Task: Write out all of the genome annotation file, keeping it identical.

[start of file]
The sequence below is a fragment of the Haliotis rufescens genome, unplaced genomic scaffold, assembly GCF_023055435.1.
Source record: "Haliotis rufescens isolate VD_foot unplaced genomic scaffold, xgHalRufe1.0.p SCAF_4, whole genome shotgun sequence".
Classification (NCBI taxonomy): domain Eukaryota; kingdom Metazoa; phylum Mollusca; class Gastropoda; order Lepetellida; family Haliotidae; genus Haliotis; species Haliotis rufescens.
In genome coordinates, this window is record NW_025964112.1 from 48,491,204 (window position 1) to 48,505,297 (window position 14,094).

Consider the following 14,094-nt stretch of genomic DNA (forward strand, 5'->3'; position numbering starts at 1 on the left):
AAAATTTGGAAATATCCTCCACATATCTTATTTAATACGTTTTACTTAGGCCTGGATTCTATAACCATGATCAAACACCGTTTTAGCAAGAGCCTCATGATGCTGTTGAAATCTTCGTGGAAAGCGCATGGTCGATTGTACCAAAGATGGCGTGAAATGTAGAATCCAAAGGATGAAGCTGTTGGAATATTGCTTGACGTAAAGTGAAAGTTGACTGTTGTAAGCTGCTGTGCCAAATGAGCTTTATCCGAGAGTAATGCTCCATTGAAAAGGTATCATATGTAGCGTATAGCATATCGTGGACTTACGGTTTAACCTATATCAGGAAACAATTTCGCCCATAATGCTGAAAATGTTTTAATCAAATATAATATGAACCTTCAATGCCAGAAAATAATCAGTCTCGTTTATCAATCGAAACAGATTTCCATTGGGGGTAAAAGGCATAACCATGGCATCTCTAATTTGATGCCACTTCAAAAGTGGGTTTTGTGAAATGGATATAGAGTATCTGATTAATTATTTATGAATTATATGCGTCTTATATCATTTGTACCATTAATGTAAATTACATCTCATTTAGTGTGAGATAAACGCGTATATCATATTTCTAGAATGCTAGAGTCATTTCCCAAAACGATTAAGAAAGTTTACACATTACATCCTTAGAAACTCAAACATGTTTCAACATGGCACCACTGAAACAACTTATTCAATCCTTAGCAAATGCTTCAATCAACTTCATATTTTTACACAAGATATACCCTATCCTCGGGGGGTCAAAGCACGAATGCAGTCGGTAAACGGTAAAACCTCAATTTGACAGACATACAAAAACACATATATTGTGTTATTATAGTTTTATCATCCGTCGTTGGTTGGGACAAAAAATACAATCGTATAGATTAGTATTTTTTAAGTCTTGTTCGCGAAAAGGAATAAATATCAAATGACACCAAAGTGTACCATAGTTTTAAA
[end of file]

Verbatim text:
The sequence below is a fragment of the Haliotis rufescens genome, unplaced genomic scaffold, assembly GCF_023055435.1.
Source record: "Haliotis rufescens isolate VD_foot unplaced genomic scaffold, xgHalRufe1.0.p SCAF_4, whole genome shotgun sequence".
Classification (NCBI taxonomy): domain Eukaryota; kingdom Metazoa; phylum Mollusca; class Gastropoda; order Lepetellida; family Haliotidae; genus Haliotis; species Haliotis rufescens.
In genome coordinates, this window is record NW_025964112.1 from 48,491,204 (window position 1) to 48,505,297 (window position 14,094).

Consider the following 14,094-nt stretch of genomic DNA (forward strand, 5'->3'; position numbering starts at 1 on the left):
AAAATTTGGAAATATCCTCCACATATCTTATTTAATACGTTTTACTTAGGCCTGGATTCTATAACCATGATCAAACACCGTTTTAGCAAGAGCCTCATGATGCTGTTGAAATCTTCGTGGAAAGCGCATGGTCGATTGTACCAAAGATGGCGTGAAATGTAGAATCCAAAGGATGAAGCTGTTGGAATATTGCTTGACGTAAAGTGAAAGTTGACTGTTGTAAGCTGCTGTGCCAAATGAGCTTTATCCGAGAGTAATGCTCCATTGAAAAGGTATCATATGTAGCGTATAGCATATCGTGGACTTACGGTTTAACCTATATCAGGAAACAATTTCGCCCATAATGCTGAAAATGTTTTAATCAAATATAATATGAACCTTCAATGCCAGAAAATAATCAGTCTCGTTTATCAATCGAAACAGATTTCCATTGGGGGTAAAAGGCATAACCATGGCATCTCTAATTTGATGCCACTTCAAAAGTGGGTTTTGTGAAATGGATATAGAGTATCTGATTAATTATTTATGAATTATATGCGTCTTATATCATTTGTACCATTAATGTAAATTACATCTCATTTAGTGTGAGATAAACGCGTATATCATATTTCTAGAATGCTAGAGTCATTTCCCAAAACGATTAAGAAAGTTTACACATTACATCCTTAGAAACTCAAACATGTTTCAACATGGCACCACTGAAACAACTTATTCAATCCTTAGCAAATGCTTCAATCAACTTCATATTTTTACACAAGATATACCCTATCCTCGGGGGGTCAAAGCACGAATGCAGTCGGTAAACGGTAAAACCTCAATTTGACAGACATACAAAAACACATATATTGTGTTATTATAGTTTTATCATCCGTCGTTGGTTGGGACAAAAAATACAATCGTATAGATTAGTATTTTTTAAGTCTTGTTCGCGAAAAGGAATAAATATCAAATGACACCAAAGTGTACCATAGTTTTAAA